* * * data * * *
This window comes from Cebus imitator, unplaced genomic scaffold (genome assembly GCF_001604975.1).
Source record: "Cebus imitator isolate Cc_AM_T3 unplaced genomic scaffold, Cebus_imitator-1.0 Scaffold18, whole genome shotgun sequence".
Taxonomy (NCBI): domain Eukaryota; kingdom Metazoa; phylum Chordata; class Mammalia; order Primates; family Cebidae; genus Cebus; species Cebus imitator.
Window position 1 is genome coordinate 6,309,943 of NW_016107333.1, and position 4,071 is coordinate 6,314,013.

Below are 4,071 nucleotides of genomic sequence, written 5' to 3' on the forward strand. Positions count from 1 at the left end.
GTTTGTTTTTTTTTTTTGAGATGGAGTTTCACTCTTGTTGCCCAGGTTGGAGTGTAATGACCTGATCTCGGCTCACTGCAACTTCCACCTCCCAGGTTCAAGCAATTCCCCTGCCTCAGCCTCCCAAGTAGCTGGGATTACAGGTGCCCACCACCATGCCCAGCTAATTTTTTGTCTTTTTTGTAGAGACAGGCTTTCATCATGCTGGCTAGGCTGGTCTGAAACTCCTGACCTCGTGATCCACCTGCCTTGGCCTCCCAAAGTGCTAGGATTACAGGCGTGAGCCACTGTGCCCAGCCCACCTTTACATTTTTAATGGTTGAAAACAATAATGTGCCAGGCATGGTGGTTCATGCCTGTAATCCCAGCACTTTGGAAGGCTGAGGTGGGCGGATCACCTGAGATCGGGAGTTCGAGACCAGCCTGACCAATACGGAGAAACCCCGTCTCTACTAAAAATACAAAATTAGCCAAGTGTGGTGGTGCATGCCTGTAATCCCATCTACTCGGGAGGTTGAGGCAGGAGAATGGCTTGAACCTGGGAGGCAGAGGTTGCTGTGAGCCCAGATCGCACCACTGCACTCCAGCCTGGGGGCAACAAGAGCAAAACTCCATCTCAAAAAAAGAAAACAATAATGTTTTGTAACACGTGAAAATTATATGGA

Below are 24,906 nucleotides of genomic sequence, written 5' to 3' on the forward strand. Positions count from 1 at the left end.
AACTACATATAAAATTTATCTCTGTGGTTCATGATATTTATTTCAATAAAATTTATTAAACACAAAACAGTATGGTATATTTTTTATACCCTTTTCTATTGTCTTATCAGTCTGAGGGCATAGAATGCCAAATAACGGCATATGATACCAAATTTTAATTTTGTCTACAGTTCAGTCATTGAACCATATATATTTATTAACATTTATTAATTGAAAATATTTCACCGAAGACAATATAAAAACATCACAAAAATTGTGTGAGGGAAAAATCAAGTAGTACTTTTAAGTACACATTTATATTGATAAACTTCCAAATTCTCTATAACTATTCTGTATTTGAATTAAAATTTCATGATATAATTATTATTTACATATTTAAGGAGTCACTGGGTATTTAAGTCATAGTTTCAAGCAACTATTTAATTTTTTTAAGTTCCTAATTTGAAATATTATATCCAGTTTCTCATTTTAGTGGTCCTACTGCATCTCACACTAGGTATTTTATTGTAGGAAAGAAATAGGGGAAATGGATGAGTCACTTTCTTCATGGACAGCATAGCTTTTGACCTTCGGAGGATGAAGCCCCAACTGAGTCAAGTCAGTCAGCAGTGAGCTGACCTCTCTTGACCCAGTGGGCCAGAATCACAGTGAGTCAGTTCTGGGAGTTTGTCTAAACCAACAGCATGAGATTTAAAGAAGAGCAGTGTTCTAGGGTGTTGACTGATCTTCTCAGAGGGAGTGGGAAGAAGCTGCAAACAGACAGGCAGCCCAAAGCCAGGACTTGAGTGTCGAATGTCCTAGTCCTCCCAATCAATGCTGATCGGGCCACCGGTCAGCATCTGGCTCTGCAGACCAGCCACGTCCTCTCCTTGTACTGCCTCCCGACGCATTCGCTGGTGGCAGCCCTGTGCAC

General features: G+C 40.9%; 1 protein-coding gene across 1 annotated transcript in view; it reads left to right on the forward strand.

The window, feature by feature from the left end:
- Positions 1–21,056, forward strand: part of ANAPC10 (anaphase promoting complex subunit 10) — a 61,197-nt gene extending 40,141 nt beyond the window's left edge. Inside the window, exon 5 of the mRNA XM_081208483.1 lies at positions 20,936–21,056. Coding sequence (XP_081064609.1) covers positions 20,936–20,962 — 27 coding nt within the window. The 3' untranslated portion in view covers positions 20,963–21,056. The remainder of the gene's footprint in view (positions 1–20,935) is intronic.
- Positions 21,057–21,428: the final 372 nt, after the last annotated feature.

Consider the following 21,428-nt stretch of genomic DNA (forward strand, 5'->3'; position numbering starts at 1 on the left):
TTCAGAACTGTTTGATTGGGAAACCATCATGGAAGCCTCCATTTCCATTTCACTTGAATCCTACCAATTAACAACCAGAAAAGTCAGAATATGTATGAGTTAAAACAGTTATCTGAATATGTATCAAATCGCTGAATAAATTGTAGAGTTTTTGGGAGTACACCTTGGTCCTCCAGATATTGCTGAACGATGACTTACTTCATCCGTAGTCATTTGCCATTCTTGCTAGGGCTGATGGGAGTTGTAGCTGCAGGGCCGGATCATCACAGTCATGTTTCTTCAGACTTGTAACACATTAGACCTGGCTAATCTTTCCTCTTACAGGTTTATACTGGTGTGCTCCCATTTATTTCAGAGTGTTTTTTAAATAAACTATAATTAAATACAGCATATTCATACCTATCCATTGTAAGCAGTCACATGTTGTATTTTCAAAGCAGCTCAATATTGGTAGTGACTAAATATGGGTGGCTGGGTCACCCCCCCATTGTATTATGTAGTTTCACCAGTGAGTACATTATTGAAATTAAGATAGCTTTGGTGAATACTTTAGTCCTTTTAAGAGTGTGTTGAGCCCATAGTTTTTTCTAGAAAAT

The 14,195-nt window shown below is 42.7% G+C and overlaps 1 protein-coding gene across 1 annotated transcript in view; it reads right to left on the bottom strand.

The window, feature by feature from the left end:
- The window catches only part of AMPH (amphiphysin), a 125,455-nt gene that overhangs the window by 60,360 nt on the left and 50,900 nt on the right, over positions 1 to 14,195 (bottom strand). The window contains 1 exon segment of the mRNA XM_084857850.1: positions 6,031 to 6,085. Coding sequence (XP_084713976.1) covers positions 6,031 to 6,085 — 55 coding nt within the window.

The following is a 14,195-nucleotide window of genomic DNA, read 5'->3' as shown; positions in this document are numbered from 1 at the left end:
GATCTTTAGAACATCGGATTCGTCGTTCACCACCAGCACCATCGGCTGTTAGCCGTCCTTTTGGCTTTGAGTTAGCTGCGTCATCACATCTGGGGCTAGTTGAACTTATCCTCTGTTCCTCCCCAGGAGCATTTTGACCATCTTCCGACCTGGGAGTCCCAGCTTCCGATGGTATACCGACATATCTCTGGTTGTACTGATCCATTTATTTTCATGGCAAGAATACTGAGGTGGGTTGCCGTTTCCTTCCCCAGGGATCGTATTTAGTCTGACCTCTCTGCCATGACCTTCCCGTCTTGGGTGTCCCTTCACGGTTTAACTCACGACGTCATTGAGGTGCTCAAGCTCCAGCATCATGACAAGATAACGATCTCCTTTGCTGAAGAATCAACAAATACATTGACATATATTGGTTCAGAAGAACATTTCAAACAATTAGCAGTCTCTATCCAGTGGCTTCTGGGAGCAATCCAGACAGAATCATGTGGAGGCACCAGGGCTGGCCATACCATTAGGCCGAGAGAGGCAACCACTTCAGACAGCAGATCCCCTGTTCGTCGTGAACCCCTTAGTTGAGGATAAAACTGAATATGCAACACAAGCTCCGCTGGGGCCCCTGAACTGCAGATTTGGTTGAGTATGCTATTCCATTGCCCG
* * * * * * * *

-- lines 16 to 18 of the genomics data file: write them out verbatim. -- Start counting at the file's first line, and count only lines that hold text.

The window, feature by feature from the left end:
- The window catches only part of AMPH (amphiphysin), a 125,455-nt gene that overhangs the window by 60,360 nt on the left and 50,900 nt on the right, over positions 1 to 14,195 (bottom strand). The window contains 1 exon segment of the mRNA XM_084857850.1: positions 6,031 to 6,085. Coding sequence (XP_084713976.1) covers positions 6,031 to 6,085 — 55 coding nt within the window.

The following is a 14,195-nucleotide window of genomic DNA, read 5'->3' as shown; positions in this document are numbered from 1 at the left end: